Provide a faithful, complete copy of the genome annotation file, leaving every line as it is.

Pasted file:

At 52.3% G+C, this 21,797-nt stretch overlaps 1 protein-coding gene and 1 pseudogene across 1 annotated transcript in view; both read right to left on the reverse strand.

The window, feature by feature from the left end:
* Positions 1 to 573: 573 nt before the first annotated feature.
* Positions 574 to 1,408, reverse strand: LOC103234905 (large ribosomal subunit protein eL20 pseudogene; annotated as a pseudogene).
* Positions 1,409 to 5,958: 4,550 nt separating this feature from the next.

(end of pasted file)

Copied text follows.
At 52.3% G+C, this 21,797-nt stretch overlaps 1 protein-coding gene and 1 pseudogene across 1 annotated transcript in view; both read right to left on the reverse strand.

The window, feature by feature from the left end:
* Positions 1 to 573: 573 nt before the first annotated feature.
* Positions 574 to 1,408, reverse strand: LOC103234905 (large ribosomal subunit protein eL20 pseudogene; annotated as a pseudogene).
* Positions 1,409 to 5,958: 4,550 nt separating this feature from the next.